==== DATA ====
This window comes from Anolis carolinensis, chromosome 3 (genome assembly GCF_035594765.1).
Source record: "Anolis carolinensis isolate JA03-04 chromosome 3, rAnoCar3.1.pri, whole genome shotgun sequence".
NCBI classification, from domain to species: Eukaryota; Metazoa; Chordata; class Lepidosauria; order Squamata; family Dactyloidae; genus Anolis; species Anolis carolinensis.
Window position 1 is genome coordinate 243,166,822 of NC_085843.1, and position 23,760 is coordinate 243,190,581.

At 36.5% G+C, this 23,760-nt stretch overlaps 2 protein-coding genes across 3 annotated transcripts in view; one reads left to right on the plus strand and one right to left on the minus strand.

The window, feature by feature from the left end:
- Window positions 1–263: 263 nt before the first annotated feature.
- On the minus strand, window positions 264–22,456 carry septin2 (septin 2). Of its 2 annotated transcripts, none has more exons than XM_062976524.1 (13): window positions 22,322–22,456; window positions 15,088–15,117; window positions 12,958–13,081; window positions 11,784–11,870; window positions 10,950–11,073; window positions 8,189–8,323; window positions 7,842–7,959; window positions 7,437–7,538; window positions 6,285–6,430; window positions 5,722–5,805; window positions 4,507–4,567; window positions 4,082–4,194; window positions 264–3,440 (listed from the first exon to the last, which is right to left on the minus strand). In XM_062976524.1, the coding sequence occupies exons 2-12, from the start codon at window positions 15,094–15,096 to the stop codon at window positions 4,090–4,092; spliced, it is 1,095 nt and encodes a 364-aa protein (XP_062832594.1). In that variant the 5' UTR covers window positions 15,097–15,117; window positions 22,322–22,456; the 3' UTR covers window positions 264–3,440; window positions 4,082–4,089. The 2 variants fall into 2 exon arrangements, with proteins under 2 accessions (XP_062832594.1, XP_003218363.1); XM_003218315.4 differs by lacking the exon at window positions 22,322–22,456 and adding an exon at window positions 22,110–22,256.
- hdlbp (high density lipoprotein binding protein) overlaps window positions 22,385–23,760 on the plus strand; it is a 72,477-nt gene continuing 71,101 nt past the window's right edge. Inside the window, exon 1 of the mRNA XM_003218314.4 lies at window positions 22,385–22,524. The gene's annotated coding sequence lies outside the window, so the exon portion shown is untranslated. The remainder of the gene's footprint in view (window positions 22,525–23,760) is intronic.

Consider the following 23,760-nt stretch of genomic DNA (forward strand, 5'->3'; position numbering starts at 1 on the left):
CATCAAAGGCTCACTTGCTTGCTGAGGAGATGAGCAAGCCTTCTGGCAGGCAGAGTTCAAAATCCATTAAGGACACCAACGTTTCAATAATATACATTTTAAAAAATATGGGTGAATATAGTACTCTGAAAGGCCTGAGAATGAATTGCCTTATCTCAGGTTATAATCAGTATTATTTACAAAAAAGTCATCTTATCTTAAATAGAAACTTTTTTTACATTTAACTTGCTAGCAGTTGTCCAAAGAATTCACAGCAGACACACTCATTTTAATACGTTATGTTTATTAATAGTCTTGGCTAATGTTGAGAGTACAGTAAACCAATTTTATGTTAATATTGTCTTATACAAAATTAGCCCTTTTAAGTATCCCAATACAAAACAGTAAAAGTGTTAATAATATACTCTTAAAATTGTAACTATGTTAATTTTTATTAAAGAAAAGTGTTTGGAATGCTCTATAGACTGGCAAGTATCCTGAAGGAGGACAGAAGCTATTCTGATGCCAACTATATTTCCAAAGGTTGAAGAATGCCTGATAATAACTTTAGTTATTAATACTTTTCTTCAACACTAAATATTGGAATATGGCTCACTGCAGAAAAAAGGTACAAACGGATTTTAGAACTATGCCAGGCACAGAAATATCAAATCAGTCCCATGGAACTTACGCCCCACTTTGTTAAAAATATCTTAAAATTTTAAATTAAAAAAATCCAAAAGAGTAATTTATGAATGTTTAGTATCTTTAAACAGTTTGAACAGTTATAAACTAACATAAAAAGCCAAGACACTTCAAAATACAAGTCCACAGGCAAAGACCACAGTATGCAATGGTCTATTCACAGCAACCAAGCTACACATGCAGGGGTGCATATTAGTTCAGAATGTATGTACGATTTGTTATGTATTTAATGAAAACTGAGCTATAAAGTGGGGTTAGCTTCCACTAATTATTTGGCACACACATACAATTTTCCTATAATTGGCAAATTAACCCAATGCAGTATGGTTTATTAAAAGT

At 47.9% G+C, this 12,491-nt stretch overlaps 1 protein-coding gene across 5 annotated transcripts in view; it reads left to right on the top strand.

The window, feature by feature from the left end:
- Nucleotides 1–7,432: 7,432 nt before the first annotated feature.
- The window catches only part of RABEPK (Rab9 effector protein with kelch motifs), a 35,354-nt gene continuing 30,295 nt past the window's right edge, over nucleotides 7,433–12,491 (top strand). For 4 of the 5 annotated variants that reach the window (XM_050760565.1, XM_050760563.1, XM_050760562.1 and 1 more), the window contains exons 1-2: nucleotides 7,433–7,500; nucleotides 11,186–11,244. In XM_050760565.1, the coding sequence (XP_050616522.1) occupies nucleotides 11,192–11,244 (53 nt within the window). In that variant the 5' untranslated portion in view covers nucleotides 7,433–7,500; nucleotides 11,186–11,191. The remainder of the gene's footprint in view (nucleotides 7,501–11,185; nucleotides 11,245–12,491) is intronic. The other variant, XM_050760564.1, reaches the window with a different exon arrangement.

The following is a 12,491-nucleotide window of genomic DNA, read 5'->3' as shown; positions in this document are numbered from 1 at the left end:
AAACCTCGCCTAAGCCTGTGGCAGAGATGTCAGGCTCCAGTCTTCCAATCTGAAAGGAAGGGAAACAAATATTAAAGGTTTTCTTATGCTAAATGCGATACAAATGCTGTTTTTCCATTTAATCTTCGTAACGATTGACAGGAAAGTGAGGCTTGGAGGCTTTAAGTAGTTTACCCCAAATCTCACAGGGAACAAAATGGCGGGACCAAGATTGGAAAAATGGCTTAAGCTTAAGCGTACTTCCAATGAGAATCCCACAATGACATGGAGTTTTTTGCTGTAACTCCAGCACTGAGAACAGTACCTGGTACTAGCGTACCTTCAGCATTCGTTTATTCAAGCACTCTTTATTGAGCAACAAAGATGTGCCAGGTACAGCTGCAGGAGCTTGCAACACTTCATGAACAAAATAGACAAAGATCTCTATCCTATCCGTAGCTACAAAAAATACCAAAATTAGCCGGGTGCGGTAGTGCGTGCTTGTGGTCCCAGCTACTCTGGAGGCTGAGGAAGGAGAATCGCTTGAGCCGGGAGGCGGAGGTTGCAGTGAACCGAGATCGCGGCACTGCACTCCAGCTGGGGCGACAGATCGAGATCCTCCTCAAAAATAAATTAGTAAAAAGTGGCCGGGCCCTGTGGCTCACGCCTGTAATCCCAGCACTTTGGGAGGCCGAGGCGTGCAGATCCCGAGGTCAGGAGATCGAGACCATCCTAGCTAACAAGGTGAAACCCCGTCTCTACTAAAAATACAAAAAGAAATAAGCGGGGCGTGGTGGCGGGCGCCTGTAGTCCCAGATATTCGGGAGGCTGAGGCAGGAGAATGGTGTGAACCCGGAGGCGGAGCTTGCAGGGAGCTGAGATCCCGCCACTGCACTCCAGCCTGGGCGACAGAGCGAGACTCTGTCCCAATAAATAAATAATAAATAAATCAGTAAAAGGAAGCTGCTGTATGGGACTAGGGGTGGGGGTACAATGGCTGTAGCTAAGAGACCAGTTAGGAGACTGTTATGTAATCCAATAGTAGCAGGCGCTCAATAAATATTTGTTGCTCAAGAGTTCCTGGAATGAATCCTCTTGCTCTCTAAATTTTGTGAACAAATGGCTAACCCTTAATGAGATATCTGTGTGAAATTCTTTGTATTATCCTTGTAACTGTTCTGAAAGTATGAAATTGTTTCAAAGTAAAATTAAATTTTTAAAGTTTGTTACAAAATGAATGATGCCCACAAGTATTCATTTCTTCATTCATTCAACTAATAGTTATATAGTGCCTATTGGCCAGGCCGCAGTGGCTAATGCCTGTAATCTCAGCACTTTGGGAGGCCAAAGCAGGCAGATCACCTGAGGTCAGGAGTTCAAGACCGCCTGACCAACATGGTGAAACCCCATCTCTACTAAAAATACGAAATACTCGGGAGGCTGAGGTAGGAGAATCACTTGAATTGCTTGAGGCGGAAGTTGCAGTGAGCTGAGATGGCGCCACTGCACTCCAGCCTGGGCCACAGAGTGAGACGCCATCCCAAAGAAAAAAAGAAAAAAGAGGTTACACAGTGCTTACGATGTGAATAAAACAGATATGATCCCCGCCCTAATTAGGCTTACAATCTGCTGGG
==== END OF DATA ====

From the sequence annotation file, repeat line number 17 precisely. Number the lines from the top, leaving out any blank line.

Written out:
AAACCTCGCCTAAGCCTGTGGCAGAGATGTCAGGCTCCAGTCTTCCAATCTGAAAGGAAGGGAAACAAATATTAAAGGTTTTCTTATGCTAAATGCGATACAAATGCTGTTTTTCCATTTAATCTTCGTAACGATTGACAGGAAAGTGAGGCTTGGAGGCTTTAAGTAGTTTACCCCAAATCTCACAGGGAACAAAATGGCGGGACCAAGATTGGAAAAATGGCTTAAGCTTAAGCGTACTTCCAATGAGAATCCCACAATGACATGGAGTTTTTTGCTGTAACTCCAGCACTGAGAACAGTACCTGGTACTAGCGTACCTTCAGCATTCGTTTATTCAAGCACTCTTTATTGAGCAACAAAGATGTGCCAGGTACAGCTGCAGGAGCTTGCAACACTTCATGAACAAAATAGACAAAGATCTCTATCCTATCCGTAGCTACAAAAAATACCAAAATTAGCCGGGTGCGGTAGTGCGTGCTTGTGGTCCCAGCTACTCTGGAGGCTGAGGAAGGAGAATCGCTTGAGCCGGGAGGCGGAGGTTGCAGTGAACCGAGATCGCGGCACTGCACTCCAGCTGGGGCGACAGATCGAGATCCTCCTCAAAAATAAATTAGTAAAAAGTGGCCGGGCCCTGTGGCTCACGCCTGTAATCCCAGCACTTTGGGAGGCCGAGGCGTGCAGATCCCGAGGTCAGGAGATCGAGACCATCCTAGCTAACAAGGTGAAACCCCGTCTCTACTAAAAATACAAAAAGAAATAAGCGGGGCGTGGTGGCGGGCGCCTGTAGTCCCAGATATTCGGGAGGCTGAGGCAGGAGAATGGTGTGAACCCGGAGGCGGAGCTTGCAGGGAGCTGAGATCCCGCCACTGCACTCCAGCCTGGGCGACAGAGCGAGACTCTGTCCCAATAAATAAATAATAAATAAATCAGTAAAAGGAAGCTGCTGTATGGGACTAGGGGTGGGGGTACAATGGCTGTAGCTAAGAGACCAGTTAGGAGACTGTTATGTAATCCAATAGTAGCAGGCGCTCAATAAATATTTGTTGCTCAAGAGTTCCTGGAATGAATCCTCTTGCTCTCTAAATTTTGTGAACAAATGGCTAACCCTTAATGAGATATCTGTGTGAAATTCTTTGTATTATCCTTGTAACTGTTCTGAAAGTATGAAATTGTTTCAAAGTAAAATTAAATTTTTAAAGTTTGTTACAAAATGAATGATGCCCACAAGTATTCATTTCTTCATTCATTCAACTAATAGTTATATAGTGCCTATTGGCCAGGCCGCAGTGGCTAATGCCTGTAATCTCAGCACTTTGGGAGGCCAAAGCAGGCAGATCACCTGAGGTCAGGAGTTCAAGACCGCCTGACCAACATGGTGAAACCCCATCTCTACTAAAAATACGAAATACTCGGGAGGCTGAGGTAGGAGAATCACTTGAATTGCTTGAGGCGGAAGTTGCAGTGAGCTGAGATGGCGCCACTGCACTCCAGCCTGGGCCACAGAGTGAGACGCCATCCCAAAGAAAAAAAGAAAAAAGAGGTTACACAGTGCTTACGATGTGAATAAAACAGATATGATCCCCGCCCTAATTAGGCTTACAATCTGCTGGG